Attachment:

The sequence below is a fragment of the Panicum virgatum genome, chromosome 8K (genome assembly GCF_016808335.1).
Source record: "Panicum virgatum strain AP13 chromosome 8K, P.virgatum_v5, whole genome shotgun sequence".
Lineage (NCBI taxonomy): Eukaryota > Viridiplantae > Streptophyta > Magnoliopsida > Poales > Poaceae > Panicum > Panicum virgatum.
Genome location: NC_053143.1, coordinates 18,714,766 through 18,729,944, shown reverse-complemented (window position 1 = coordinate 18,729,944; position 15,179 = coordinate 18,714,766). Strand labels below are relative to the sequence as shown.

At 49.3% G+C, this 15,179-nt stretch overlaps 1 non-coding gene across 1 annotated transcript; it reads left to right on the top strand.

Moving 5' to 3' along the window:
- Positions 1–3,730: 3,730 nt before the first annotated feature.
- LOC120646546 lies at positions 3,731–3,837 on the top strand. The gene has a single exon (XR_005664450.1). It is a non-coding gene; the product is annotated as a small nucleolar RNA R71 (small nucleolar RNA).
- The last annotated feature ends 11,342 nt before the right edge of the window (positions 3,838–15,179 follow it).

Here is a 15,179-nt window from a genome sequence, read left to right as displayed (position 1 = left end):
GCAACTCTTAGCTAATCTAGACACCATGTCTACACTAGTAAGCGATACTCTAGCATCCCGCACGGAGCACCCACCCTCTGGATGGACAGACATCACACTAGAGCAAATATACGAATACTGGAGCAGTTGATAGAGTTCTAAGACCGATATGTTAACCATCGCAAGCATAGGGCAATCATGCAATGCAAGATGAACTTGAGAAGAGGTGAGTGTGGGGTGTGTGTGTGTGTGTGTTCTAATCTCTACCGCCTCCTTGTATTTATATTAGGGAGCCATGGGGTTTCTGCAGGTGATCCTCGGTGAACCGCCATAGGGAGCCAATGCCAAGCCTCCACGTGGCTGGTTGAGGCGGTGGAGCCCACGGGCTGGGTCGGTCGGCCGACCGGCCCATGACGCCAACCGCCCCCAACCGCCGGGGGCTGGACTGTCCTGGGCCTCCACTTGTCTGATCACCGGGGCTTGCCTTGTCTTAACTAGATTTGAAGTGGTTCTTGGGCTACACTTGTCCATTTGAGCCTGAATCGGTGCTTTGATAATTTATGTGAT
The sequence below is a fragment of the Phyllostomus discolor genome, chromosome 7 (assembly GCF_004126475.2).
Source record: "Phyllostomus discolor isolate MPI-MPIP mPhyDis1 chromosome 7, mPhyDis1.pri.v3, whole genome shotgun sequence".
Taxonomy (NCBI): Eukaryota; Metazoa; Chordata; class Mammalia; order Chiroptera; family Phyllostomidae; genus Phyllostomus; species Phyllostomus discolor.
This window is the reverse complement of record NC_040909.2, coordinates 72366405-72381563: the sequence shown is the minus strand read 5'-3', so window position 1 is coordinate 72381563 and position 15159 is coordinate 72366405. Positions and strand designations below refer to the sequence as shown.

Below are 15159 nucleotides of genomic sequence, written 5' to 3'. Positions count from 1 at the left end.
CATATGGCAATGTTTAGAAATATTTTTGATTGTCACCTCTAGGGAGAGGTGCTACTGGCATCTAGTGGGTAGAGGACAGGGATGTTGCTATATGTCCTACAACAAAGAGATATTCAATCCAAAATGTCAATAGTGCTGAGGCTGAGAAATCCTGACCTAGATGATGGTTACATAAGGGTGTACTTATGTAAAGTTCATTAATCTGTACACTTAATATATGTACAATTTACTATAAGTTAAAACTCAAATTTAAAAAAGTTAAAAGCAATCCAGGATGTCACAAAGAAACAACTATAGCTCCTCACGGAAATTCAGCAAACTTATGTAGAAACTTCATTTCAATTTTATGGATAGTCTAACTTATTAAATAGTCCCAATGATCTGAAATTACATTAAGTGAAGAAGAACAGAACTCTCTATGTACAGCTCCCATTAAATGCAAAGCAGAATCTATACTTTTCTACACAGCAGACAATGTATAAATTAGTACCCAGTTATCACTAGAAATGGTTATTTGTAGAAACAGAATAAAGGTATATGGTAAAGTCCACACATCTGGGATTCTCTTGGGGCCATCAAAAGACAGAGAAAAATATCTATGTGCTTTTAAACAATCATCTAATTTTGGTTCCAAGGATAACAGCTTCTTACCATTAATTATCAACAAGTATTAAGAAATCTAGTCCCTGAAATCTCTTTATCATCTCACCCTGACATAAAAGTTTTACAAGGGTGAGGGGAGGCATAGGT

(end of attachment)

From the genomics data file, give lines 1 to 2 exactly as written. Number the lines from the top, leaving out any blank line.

The sequence below is a fragment of the Panicum virgatum genome, chromosome 8K (genome assembly GCF_016808335.1).
Source record: "Panicum virgatum strain AP13 chromosome 8K, P.virgatum_v5, whole genome shotgun sequence".